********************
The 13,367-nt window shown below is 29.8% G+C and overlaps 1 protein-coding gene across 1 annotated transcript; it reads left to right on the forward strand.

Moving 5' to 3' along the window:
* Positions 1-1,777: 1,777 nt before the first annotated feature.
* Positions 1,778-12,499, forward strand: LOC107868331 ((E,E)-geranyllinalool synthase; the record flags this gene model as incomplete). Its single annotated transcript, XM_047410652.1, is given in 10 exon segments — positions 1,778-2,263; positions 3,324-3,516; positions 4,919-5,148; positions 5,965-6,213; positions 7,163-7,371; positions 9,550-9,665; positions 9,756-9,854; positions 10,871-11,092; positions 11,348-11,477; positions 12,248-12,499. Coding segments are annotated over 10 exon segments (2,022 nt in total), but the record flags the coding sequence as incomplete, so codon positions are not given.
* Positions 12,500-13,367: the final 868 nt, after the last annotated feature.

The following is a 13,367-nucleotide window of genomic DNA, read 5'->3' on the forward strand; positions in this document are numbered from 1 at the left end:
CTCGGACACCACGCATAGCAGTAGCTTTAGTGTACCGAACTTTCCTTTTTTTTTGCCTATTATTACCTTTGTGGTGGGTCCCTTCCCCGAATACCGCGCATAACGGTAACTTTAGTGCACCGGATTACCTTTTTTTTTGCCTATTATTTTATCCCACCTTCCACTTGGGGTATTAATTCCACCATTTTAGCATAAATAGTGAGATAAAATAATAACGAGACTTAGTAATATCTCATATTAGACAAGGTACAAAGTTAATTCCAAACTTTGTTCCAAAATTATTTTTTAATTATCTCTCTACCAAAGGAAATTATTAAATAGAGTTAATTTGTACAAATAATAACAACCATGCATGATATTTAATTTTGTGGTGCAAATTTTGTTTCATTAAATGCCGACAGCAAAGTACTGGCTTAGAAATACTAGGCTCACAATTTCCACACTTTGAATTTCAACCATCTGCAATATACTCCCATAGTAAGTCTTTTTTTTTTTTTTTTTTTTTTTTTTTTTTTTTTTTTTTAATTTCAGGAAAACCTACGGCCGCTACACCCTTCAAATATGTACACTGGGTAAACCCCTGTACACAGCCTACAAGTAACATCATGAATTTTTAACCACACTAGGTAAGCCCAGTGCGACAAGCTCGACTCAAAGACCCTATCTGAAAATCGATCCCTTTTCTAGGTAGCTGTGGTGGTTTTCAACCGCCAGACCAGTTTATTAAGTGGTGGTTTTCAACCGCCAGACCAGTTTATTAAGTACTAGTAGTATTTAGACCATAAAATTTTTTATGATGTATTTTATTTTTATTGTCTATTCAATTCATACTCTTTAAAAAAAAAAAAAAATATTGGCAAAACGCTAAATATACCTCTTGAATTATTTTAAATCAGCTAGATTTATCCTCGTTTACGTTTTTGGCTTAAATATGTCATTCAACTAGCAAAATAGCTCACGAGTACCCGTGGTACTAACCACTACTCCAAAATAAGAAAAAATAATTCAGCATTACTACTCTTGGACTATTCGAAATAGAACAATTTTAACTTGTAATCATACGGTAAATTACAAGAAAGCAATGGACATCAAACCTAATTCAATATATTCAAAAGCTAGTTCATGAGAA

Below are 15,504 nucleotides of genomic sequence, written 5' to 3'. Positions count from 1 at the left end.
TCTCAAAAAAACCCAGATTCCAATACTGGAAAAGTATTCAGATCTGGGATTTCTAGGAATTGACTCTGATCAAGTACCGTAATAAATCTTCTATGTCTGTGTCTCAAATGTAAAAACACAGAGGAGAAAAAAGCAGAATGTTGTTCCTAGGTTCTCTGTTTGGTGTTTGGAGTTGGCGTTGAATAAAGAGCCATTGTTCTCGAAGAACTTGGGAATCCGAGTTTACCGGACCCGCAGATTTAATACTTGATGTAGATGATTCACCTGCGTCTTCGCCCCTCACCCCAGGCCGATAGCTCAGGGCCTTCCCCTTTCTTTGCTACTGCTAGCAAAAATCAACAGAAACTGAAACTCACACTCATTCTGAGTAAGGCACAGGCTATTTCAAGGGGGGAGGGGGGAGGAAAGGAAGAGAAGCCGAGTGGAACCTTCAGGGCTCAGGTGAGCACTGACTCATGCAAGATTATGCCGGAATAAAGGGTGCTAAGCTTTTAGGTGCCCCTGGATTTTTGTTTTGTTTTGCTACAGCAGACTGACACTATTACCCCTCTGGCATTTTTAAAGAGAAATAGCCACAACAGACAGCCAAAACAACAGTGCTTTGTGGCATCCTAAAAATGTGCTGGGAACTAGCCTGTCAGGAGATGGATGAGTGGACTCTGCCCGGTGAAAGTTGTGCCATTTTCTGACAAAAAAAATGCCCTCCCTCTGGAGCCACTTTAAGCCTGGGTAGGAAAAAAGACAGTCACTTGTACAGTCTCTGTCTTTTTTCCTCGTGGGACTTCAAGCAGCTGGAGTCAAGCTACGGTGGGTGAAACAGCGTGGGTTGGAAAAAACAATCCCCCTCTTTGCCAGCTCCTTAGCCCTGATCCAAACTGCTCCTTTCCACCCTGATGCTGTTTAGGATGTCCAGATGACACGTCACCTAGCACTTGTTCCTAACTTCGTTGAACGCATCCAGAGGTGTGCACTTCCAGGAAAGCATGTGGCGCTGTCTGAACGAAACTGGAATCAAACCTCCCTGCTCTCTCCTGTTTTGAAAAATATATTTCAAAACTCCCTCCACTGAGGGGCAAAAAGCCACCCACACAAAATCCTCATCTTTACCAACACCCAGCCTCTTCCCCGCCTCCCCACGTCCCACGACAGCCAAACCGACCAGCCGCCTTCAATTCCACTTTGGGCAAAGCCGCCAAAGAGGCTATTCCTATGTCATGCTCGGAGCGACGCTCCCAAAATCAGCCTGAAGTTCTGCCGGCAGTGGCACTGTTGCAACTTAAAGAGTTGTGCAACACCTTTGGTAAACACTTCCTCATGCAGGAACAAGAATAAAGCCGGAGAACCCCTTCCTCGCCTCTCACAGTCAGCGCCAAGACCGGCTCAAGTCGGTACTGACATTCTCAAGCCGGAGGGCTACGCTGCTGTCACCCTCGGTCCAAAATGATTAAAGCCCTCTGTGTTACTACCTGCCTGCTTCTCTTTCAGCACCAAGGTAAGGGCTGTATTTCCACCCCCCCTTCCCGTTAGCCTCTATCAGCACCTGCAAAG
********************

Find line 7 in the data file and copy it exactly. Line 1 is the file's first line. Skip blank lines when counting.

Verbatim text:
CTCGGACACCACGCATAGCAGTAGCTTTAGTGTACCGAACTTTCCTTTTTTTTTGCCTATTATTACCTTTGTGGTGGGTCCCTTCCCCGAATACCGCGCATAACGGTAACTTTAGTGCACCGGATTACCTTTTTTTTTGCCTATTATTTTATCCCACCTTCCACTTGGGGTATTAATTCCACCATTTTAGCATAAATAGTGAGATAAAATAATAACGAGACTTAGTAATATCTCATATTAGACAAGGTACAAAGTTAATTCCAAACTTTGTTCCAAAATTATTTTTTAATTATCTCTCTACCAAAGGAAATTATTAAATAGAGTTAATTTGTACAAATAATAACAACCATGCATGATATTTAATTTTGTGGTGCAAATTTTGTTTCATTAAATGCCGACAGCAAAGTACTGGCTTAGAAATACTAGGCTCACAATTTCCACACTTTGAATTTCAACCATCTGCAATATACTCCCATAGTAAGTCTTTTTTTTTTTTTTTTTTTTTTTTTTTTTTTTTTTTTTTAATTTCAGGAAAACCTACGGCCGCTACACCCTTCAAATATGTACACTGGGTAAACCCCTGTACACAGCCTACAAGTAACATCATGAATTTTTAACCACACTAGGTAAGCCCAGTGCGACAAGCTCGACTCAAAGACCCTATCTGAAAATCGATCCCTTTTCTAGGTAGCTGTGGTGGTTTTCAACCGCCAGACCAGTTTATTAAGTGGTGGTTTTCAACCGCCAGACCAGTTTATTAAGTACTAGTAGTATTTAGACCATAAAATTTTTTATGATGTATTTTATTTTTATTGTCTATTCAATTCATACTCTTTAAAAAAAAAAAAAAATATTGGCAAAACGCTAAATATACCTCTTGAATTATTTTAAATCAGCTAGATTTATCCTCGTTTACGTTTTTGGCTTAAATATGTCATTCAACTAGCAAAATAGCTCACGAGTACCCGTGGTACTAACCACTACTCCAAAATAAGAAAAAATAATTCAGCATTACTACTCTTGGACTATTCGAAATAGAACAATTTTAACTTGTAATCATACGGTAAATTACAAGAAAGCAATGGACATCAAACCTAATTCAATATATTCAAAAGCTAGTTCATGAGAA